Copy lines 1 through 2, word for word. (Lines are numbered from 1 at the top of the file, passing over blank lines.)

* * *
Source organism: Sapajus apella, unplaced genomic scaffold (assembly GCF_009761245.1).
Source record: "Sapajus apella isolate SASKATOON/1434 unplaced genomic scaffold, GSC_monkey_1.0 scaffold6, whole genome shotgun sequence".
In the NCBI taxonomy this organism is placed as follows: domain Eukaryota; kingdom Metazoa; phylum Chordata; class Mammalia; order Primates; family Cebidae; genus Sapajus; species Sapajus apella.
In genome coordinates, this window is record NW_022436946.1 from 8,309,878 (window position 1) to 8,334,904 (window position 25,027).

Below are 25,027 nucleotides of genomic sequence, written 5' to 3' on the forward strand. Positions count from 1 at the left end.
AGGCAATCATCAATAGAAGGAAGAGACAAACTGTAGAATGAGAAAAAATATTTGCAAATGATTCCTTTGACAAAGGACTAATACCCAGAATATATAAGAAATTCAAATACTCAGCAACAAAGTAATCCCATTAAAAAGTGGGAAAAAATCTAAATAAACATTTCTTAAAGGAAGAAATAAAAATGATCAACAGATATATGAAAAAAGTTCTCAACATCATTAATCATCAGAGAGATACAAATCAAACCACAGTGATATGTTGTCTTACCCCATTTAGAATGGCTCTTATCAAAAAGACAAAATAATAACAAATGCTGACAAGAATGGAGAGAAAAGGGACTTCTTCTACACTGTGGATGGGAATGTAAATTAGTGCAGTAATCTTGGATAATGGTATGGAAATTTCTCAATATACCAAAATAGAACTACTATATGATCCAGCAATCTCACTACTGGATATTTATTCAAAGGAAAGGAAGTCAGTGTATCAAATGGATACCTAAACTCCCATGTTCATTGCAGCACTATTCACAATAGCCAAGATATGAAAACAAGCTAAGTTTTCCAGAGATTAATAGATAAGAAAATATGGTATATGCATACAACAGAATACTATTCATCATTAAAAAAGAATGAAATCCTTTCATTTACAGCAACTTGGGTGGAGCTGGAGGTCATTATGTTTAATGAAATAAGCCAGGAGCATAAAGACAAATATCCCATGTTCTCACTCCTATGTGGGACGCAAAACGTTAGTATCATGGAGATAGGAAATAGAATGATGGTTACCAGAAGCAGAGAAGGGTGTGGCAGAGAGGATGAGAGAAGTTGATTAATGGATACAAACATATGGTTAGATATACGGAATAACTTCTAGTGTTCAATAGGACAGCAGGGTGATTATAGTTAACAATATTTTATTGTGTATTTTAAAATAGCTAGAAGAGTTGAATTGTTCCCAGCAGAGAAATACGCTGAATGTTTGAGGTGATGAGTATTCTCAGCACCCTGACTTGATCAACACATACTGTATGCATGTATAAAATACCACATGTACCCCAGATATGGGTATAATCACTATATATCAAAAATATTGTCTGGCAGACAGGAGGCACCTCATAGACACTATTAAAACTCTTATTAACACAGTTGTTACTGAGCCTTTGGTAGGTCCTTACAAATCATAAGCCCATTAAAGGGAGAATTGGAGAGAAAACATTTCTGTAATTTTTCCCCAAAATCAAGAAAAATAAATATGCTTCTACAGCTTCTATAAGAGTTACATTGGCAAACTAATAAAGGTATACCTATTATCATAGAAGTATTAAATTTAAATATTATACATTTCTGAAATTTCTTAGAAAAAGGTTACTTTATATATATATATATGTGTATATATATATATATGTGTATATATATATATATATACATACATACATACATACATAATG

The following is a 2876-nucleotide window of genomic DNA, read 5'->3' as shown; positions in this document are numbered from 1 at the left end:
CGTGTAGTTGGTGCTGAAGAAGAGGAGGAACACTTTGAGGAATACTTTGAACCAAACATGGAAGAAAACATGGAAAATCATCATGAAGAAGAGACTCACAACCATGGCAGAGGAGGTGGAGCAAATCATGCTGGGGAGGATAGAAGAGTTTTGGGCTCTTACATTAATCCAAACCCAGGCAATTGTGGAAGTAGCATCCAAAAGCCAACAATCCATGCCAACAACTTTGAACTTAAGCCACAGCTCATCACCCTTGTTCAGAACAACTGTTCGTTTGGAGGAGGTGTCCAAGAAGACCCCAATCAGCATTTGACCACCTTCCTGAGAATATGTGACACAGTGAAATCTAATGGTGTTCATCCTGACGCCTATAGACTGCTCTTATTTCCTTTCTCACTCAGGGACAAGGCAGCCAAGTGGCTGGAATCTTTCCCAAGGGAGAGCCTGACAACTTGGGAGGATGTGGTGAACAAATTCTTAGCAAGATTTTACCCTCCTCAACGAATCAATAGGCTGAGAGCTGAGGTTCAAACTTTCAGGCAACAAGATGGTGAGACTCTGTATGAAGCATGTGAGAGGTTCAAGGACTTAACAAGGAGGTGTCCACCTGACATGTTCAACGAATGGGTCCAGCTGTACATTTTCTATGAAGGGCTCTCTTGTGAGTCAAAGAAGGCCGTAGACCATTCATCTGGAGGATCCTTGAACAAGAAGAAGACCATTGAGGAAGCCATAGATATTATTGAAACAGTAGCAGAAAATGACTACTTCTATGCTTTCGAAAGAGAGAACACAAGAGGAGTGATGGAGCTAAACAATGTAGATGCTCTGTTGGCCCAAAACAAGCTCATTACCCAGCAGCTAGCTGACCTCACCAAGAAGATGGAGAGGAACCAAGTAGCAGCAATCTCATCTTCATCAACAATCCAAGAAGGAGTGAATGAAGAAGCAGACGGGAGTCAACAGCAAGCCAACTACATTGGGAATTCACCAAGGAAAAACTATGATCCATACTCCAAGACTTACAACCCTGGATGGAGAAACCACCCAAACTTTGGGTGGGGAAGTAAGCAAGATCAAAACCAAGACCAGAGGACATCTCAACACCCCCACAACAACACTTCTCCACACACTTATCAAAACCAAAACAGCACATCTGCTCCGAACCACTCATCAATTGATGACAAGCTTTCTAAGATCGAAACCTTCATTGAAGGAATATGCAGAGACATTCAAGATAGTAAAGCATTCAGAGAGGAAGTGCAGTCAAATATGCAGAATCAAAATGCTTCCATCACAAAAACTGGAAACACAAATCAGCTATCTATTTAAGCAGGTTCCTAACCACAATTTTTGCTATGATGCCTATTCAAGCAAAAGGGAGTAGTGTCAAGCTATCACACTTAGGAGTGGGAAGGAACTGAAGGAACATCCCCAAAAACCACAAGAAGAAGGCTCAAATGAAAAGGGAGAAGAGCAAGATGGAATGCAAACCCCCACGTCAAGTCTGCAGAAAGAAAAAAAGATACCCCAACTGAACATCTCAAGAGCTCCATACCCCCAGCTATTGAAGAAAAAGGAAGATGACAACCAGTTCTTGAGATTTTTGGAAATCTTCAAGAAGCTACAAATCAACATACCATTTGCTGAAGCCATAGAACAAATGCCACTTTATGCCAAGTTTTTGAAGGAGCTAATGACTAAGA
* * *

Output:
Source organism: Sapajus apella, unplaced genomic scaffold (assembly GCF_009761245.1).
Source record: "Sapajus apella isolate SASKATOON/1434 unplaced genomic scaffold, GSC_monkey_1.0 scaffold6, whole genome shotgun sequence".